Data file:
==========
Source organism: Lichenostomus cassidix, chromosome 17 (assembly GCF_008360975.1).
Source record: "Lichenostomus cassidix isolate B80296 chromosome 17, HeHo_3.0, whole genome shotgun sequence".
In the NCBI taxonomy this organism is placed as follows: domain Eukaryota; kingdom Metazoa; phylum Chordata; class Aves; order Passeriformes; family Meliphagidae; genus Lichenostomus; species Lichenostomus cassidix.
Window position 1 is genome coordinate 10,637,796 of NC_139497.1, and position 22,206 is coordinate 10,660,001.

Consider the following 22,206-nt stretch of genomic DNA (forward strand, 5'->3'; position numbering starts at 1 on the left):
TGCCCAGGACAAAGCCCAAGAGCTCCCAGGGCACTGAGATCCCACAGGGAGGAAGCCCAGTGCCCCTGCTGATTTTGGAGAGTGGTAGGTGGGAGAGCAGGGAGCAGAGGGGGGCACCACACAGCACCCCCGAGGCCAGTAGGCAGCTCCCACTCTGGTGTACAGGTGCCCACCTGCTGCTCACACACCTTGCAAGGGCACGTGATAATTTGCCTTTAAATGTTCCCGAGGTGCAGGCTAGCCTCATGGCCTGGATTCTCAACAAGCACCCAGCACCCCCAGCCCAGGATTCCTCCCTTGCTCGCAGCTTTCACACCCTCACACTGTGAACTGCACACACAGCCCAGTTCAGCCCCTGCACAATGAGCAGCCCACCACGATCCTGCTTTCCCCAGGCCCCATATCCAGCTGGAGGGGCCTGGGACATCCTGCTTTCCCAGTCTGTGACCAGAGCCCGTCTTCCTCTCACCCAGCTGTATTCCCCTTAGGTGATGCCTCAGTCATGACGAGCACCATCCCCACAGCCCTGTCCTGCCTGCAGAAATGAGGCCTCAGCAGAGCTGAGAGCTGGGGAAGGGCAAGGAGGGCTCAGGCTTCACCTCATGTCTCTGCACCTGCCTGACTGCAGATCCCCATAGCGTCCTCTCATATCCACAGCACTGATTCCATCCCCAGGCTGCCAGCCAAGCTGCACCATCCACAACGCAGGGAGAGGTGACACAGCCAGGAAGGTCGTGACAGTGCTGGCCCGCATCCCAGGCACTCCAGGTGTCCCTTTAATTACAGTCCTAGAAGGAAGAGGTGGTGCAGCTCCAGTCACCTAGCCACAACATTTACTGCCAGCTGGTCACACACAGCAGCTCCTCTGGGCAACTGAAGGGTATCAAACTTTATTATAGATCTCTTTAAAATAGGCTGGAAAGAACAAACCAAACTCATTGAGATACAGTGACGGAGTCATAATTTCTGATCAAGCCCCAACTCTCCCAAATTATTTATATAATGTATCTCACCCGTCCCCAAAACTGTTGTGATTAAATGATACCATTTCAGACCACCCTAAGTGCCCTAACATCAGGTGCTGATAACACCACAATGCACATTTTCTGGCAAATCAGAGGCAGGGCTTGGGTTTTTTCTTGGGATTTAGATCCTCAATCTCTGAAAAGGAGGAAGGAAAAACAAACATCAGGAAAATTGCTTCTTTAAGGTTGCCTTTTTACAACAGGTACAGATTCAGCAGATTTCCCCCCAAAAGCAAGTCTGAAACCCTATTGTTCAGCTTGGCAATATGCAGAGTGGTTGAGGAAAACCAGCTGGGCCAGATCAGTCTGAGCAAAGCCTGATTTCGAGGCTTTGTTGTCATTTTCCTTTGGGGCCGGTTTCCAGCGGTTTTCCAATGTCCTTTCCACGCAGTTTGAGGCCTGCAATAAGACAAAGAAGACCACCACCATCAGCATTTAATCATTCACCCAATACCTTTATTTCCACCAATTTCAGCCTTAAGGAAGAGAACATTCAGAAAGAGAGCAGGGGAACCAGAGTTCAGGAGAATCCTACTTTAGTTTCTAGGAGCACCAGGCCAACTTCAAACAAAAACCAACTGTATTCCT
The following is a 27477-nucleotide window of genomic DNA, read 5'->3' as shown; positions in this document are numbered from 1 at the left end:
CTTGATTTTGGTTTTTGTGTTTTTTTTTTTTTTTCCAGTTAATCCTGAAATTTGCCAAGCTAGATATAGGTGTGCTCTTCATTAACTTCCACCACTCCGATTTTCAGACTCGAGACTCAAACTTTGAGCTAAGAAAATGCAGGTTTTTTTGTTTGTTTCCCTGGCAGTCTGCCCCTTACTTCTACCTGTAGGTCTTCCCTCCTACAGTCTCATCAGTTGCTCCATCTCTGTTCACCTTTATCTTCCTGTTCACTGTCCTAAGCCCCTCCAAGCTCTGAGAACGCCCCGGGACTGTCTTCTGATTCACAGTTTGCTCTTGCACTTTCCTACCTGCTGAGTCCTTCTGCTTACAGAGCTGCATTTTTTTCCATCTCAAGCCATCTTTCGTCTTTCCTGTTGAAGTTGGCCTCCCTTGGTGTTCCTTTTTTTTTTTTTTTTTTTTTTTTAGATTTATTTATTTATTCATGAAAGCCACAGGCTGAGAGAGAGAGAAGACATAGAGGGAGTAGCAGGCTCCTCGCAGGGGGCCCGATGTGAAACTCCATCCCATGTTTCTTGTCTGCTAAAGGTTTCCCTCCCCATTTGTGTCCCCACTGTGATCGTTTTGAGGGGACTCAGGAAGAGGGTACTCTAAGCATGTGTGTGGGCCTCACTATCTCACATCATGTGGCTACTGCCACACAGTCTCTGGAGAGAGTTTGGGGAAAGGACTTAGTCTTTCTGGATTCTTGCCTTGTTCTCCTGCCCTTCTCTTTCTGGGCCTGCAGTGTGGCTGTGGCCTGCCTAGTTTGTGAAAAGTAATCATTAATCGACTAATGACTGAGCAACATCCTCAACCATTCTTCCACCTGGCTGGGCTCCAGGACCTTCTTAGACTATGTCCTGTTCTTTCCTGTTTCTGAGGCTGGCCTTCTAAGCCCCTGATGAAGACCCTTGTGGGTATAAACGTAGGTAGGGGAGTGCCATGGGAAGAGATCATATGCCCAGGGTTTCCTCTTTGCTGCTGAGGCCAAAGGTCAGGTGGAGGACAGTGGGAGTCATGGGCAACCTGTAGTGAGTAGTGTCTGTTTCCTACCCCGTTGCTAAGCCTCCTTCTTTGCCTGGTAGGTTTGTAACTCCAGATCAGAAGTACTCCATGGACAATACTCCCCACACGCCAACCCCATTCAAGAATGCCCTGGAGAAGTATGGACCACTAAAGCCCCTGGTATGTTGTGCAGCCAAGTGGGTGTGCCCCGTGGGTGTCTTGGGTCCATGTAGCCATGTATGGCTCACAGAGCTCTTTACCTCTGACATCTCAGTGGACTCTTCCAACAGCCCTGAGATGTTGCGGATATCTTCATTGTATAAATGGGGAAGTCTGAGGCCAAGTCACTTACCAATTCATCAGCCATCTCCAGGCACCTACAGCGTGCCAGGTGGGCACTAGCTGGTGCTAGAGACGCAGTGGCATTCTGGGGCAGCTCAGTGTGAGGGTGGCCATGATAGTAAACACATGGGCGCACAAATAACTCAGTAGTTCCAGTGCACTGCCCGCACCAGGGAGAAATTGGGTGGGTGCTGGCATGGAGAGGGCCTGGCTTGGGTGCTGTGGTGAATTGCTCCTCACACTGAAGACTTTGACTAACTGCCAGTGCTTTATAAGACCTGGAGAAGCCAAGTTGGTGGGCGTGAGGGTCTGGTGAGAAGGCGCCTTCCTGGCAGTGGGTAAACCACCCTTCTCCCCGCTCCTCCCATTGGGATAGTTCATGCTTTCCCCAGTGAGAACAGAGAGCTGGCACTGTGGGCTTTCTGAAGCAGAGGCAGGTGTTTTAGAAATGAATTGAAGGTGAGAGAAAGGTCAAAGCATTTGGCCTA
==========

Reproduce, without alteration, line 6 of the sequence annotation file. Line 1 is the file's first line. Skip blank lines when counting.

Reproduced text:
TGCCCAGGACAAAGCCCAAGAGCTCCCAGGGCACTGAGATCCCACAGGGAGGAAGCCCAGTGCCCCTGCTGATTTTGGAGAGTGGTAGGTGGGAGAGCAGGGAGCAGAGGGGGGCACCACACAGCACCCCCGAGGCCAGTAGGCAGCTCCCACTCTGGTGTACAGGTGCCCACCTGCTGCTCACACACCTTGCAAGGGCACGTGATAATTTGCCTTTAAATGTTCCCGAGGTGCAGGCTAGCCTCATGGCCTGGATTCTCAACAAGCACCCAGCACCCCCAGCCCAGGATTCCTCCCTTGCTCGCAGCTTTCACACCCTCACACTGTGAACTGCACACACAGCCCAGTTCAGCCCCTGCACAATGAGCAGCCCACCACGATCCTGCTTTCCCCAGGCCCCATATCCAGCTGGAGGGGCCTGGGACATCCTGCTTTCCCAGTCTGTGACCAGAGCCCGTCTTCCTCTCACCCAGCTGTATTCCCCTTAGGTGATGCCTCAGTCATGACGAGCACCATCCCCACAGCCCTGTCCTGCCTGCAGAAATGAGGCCTCAGCAGAGCTGAGAGCTGGGGAAGGGCAAGGAGGGCTCAGGCTTCACCTCATGTCTCTGCACCTGCCTGACTGCAGATCCCCATAGCGTCCTCTCATATCCACAGCACTGATTCCATCCCCAGGCTGCCAGCCAAGCTGCACCATCCACAACGCAGGGAGAGGTGACACAGCCAGGAAGGTCGTGACAGTGCTGGCCCGCATCCCAGGCACTCCAGGTGTCCCTTTAATTACAGTCCTAGAAGGAAGAGGTGGTGCAGCTCCAGTCACCTAGCCACAACATTTACTGCCAGCTGGTCACACACAGCAGCTCCTCTGGGCAACTGAAGGGTATCAAACTTTATTATAGATCTCTTTAAAATAGGCTGGAAAGAACAAACCAAACTCATTGAGATACAGTGACGGAGTCATAATTTCTGATCAAGCCCCAACTCTCCCAAATTATTTATATAATGTATCTCACCCGTCCCCAAAACTGTTGTGATTAAATGATACCATTTCAGACCACCCTAAGTGCCCTAACATCAGGTGCTGATAACACCACAATGCACATTTTCTGGCAAATCAGAGGCAGGGCTTGGGTTTTTTCTTGGGATTTAGATCCTCAATCTCTGAAAAGGAGGAAGGAAAAACAAACATCAGGAAAATTGCTTCTTTAAGGTTGCCTTTTTACAACAGGTACAGATTCAGCAGATTTCCCCCCAAAAGCAAGTCTGAAACCCTATTGTTCAGCTTGGCAATATGCAGAGTGGTTGAGGAAAACCAGCTGGGCCAGATCAGTCTGAGCAAAGCCTGATTTCGAGGCTTTGTTGTCATTTTCCTTTGGGGCCGGTTTCCAGCGGTTTTCCAATGTCCTTTCCACGCAGTTTGAGGCCTGCAATAAGACAAAGAAGACCACCACCATCAGCATTTAATCATTCACCCAATACCTTTATTTCCACCAATTTCAGCCTTAAGGAAGAGAACATTCAGAAAGAGAGCAGGGGAACCAGAGTTCAGGAGAATCCTACTTTAGTTTCTAGGAGCACCAGGCCAACTTCAAACAAAAACCAACTGTATTCCT